Blockchain also threatens the agency roles of firms and suppliers, as the technology can be introduced on a peer to peer basis. It looks as though finally this might result in the realisation of Sir Tim Berners-Lee’s original internet concept. Peer to Peer cuts out the middle man!

Blockchain could feasibly reshape legacy systems and processes built around the historical construction of the markets. There are an almost never ending supply of use cases, where Blockchain could be introduced, but less regarding the business case and implementation to attract transaction volume.

It is a realistic view that markets don’t change because of technology but because demand is created and users are willing to introduce volume. It is important that trust of the customer is paramount for any new change to be adopted. by the customer in the supplier to the customer of the change. So introducing new technology like Blockchain, no matter how great it might be it, can flounder on the rocks, through lack of uptake.   

So apart from the need for business cases and user attraction, Blockchain requires that data quality is as high as possible, and uses standard definitions which are recognisable globally throughout the industry. Unfortunately, the quality of data in today’s financial markets is variable, suffering still from many silo infrastructures.

Whatever the type of data and wherever it is gained from, financial services firms have struggled for decades to introduce the required solutions to improve quality. Data vendors could be called both part of the solution, but equally part of the problem.

What is required in today’s markets is a more streamlined and manageable data capability, which increases the depth and breadth of data, as well as the quality. There are numerous international industry groups that have been working on these problems, but without much speed or urgency, based on the lack of changes in the data industry. ISO15022 might be the last successful change that positively impacted the international markets, with ISO2022 still to gain the same level of use and impact.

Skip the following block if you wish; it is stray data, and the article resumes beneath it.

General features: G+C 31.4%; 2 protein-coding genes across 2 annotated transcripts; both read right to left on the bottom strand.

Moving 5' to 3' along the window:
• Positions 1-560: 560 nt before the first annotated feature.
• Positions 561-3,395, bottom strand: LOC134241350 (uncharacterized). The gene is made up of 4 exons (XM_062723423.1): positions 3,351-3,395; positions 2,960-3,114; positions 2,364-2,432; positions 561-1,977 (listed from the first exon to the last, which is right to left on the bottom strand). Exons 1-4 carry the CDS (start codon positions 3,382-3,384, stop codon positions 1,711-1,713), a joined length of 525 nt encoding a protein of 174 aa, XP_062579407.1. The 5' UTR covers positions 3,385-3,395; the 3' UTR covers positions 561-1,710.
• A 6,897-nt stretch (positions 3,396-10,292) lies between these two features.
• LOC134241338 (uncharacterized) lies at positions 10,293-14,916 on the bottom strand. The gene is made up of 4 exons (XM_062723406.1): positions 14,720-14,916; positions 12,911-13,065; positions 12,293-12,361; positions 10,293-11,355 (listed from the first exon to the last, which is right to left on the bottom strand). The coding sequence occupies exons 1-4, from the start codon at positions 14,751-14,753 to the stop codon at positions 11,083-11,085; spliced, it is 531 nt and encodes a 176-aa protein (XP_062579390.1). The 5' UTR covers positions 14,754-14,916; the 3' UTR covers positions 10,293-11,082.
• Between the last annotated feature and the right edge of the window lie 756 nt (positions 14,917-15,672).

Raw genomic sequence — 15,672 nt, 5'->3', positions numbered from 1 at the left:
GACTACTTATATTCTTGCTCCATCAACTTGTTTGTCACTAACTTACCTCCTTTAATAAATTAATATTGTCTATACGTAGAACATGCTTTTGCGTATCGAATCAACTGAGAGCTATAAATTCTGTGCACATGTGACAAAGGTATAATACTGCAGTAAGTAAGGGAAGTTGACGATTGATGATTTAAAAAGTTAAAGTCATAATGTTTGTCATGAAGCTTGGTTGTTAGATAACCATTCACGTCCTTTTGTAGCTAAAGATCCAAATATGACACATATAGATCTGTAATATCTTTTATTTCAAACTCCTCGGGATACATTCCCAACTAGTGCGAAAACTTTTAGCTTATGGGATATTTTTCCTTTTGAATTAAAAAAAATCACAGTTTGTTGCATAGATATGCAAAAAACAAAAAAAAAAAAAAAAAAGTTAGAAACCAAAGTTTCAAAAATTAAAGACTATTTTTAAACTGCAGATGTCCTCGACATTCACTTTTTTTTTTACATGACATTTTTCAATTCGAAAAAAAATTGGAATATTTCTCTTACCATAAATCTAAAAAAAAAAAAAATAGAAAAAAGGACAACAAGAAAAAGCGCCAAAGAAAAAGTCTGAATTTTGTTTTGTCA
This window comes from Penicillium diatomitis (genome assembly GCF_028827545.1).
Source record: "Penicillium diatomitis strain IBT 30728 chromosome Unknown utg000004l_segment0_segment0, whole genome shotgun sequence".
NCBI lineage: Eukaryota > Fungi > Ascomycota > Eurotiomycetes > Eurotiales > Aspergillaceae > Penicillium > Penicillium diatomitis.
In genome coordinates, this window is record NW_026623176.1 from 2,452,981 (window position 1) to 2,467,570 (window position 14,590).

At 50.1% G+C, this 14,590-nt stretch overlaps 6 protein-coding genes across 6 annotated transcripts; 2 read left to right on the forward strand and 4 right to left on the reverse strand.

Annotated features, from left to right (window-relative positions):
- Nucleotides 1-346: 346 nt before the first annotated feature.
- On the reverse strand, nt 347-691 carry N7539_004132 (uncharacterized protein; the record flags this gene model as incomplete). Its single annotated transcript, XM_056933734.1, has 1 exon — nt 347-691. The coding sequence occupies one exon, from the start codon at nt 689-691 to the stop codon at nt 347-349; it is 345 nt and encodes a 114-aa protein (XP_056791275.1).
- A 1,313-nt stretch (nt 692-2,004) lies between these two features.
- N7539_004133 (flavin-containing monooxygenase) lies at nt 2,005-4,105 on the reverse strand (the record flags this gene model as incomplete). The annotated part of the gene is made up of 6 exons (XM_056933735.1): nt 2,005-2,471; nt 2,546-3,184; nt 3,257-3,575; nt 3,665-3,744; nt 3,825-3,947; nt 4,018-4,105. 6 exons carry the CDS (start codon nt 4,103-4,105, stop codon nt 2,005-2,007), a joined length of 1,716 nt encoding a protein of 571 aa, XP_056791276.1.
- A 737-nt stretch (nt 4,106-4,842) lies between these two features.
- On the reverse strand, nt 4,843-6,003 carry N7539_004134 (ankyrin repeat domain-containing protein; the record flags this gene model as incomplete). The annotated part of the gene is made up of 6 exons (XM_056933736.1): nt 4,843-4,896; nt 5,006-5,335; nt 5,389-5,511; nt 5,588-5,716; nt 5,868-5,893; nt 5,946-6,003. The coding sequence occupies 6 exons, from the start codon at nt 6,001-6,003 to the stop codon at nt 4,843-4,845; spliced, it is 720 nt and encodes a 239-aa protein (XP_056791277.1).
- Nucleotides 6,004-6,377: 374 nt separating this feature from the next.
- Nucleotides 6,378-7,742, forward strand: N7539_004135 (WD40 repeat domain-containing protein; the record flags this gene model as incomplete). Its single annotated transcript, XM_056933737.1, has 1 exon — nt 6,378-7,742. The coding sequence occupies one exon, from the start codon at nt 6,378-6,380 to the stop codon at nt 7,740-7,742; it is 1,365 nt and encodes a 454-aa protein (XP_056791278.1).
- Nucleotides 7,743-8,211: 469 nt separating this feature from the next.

The development and implementation of Ontologies could provide the tool to allow data to be managed more efficiently, with only dreamt of dexterity, by operational people in financial markets. The ability to identify and extract the requisite data, from a large pool consisting of seemingly the same data, is what will open up opportunities to build better customer services and also reduce the costs and risks. The outcome would also provide better reporting capabilities for regulatory compliance and increased control by senior managers.

Blockchain provides the technology that could not only deliver data, but also introduce greater levels of security and transparency, which would reduce the dependency of Banks and other financial services firms to buy data many times over.

In this scenario Blockchain can be seen as an enabler of change, although implementation may be a major problem, as the in situ data vendors will look to protect their business and the banks will need to invest in changing their legacy system infrastructures and review their commercial contracts with the data vendors. This will be an expensive, difficult and a thorny issue and demands that senior management understand their existing data problems, (most would run a mile once data is in the conversation). They must realise the opportunity, then invest in change, on something they think works well. This is where Blockchain has significant value and potential, but where at the moment change and implementation, significant usage and volume, looks less feasible in the short term under the current structure.

Issuers too could use Blockchain to deliver data directly to their shareholders and bypass the existing market data supply chain.

Blockchain offers a technology conundrum, as the technology works and is available but how do you enable interoperability with legacy systems, other Blockchains and current market practise. Remember “Just because you can, does not mean you will!”